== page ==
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Growth provides Richmond prosperous path

Don Fennell   Feb-15-2018

The Canada Line has sparked robust growth in Downtown Richmond.

Photo by Canadian Pacific via flickr.com


Richmond is building for tomorrow.

Historically rooted in fishing, agriculture, shipping and aviation, the city has changed dramatically in the last half century.

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Attracting migration from many countries, the city’s cultural diversity has enriched the community that today is poised to become a major regional hub.

With more than $2.4 billion in new development during the current council term, Richmond continues to enjoy sustained growth as noted by Mayor Malcolm Brodie in his annual address on Feb. 1.

“Our Official Community Plan provides a comprehensive blueprint for Richmond’s future,” he said during a Richmond Chamber of Commerce luncheon.

“Sustainable growth within the highly dense city centre is based on transit-oriented development while our single family neighbourhoods, farmland, open space and natural environment are preserved,” said Brodie.

Added Brodie: “The development community has embraced our vision as they make significant investments in Richmond. Total construction value of building permits for 2017 was $709 million, the third-highest year ever.”

The Canada Line is “the biggest single factor” in Richmond being able to continue to enjoy such robust growth, he said.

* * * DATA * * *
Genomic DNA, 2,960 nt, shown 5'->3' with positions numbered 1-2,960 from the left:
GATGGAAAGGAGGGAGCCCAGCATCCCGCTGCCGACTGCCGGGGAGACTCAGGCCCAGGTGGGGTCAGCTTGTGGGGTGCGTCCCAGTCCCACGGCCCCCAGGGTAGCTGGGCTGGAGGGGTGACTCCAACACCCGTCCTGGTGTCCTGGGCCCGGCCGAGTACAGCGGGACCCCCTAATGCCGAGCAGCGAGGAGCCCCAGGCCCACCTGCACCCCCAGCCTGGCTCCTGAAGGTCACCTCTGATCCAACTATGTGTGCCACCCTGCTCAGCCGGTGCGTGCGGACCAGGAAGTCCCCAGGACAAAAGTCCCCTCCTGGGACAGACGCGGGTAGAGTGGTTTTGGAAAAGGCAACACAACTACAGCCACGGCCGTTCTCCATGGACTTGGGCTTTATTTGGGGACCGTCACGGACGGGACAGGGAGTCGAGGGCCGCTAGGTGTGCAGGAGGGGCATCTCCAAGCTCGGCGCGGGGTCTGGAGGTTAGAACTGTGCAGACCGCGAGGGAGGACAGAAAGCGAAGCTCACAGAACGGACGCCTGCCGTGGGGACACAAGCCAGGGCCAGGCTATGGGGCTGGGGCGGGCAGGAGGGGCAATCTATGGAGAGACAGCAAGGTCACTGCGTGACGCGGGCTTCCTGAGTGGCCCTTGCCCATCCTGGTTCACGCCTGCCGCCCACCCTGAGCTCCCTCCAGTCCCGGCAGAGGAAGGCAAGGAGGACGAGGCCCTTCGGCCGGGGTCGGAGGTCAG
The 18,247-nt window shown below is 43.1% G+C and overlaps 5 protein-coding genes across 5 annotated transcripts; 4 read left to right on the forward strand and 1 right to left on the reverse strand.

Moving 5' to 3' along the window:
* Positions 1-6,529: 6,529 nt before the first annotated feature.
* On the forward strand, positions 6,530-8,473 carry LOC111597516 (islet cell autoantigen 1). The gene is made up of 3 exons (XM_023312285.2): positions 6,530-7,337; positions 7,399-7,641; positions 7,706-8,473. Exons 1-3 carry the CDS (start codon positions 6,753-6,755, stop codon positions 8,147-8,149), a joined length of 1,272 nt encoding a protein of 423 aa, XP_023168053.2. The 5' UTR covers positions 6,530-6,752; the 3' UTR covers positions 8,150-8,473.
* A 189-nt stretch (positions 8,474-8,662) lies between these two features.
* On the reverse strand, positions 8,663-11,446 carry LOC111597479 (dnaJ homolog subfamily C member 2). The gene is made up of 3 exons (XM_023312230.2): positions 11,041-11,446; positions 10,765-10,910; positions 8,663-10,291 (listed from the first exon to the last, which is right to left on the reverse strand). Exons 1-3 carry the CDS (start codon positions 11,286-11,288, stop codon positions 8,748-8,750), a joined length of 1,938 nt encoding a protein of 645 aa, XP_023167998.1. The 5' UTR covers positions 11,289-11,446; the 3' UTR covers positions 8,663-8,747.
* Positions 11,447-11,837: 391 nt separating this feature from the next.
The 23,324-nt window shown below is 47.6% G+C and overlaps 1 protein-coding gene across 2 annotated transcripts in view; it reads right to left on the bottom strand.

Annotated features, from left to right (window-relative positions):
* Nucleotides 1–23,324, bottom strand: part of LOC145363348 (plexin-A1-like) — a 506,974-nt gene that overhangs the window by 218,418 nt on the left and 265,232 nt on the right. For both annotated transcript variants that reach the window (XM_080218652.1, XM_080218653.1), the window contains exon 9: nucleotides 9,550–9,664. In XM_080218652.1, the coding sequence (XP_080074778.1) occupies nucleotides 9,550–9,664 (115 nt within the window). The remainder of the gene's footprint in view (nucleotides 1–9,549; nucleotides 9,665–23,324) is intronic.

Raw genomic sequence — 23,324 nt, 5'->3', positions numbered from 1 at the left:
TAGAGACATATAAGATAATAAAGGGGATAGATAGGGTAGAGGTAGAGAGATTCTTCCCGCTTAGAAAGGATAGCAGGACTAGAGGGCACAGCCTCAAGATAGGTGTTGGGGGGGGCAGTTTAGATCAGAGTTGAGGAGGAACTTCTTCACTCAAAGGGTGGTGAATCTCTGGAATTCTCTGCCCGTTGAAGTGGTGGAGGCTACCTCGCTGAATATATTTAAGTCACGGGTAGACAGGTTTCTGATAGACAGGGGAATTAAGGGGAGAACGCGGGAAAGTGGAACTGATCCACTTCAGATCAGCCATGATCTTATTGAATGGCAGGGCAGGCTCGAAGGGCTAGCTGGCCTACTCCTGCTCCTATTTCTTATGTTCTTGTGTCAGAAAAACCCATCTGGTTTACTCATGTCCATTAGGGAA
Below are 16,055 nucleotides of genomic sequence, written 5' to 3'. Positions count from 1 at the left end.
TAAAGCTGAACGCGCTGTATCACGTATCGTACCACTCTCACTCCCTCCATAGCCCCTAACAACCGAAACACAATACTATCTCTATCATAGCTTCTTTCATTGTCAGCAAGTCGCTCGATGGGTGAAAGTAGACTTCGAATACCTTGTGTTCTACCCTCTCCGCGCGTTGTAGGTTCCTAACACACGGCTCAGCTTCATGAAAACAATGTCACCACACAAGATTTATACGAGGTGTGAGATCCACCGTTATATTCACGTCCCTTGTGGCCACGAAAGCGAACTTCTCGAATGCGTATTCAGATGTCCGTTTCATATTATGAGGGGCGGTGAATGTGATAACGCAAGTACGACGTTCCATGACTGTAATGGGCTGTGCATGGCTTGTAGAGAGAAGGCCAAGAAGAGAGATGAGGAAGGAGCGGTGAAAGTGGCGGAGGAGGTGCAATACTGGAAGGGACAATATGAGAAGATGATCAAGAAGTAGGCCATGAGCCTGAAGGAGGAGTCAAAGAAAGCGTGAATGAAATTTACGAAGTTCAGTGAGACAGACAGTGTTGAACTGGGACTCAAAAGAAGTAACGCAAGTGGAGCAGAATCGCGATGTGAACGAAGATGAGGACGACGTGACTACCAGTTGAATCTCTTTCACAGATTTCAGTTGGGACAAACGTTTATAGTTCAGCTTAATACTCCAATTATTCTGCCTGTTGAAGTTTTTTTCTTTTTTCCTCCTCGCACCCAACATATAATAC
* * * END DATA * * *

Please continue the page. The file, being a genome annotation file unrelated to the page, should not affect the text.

“The whole plan was to grow the city centre around transit-oriented development,” he said. “Because of the Canada Line we’ve been able to realize that vision, basically from city hall to River Rock.”

Brodie reviewed a number of other recent accomplishments and future plans during his annual address.

Highlights include:

• Completion this spring of an ambitious, decade-long public safety building program that has included construction of five new fire halls and purchase and retrofit of the Richmond Community Safety Building, home to the Richmond RCMP detachment. All the new buildings are post-disaster rated to ensure continuity of public safety services after a significant earthquake.

• Further expansion of the Richmond RCMP complement with funding provided for an additional 16 new officers this year. In total, council has now funded 40 additional police officers and six municipal police support staff positions in the current council term.

• The opening of three new child care facilities in recent years with a five more under development. These new facilities will add an estimated 233 licensed child care spaces for the Richmond community.

• The opening of the Storeys affordable housing complex in late 2017, which has become a national model for multi-agency cooperation in meeting social housing needs. The project was built through the city’s Affordable Housing Strategy, which has led to construction of hundreds of new units of affordable housing throughout Richmond.

• Richmond’s numerous sustainability initiatives have contributed to an overall six per cent reduction in community greenhouse gas emissions over the past decade, despite a corresponding seven per cent growth in population, saving $13 million in residential energy costs in one year alone. Civic energy savings include a cumulative reduction of over 8,000 tonnes of carbon dioxide emissions, equal to taking 2,500 cars off Richmond roads and reduction of $3 million in total operational costs.

With a current population of 218,000, Richmond is the fourth-largest city in Metro Vancouver. Its population is projected to grow to 275,000 by 2041. The regional population is expected to grow from 2.4 million to 3.4 million during the same period.


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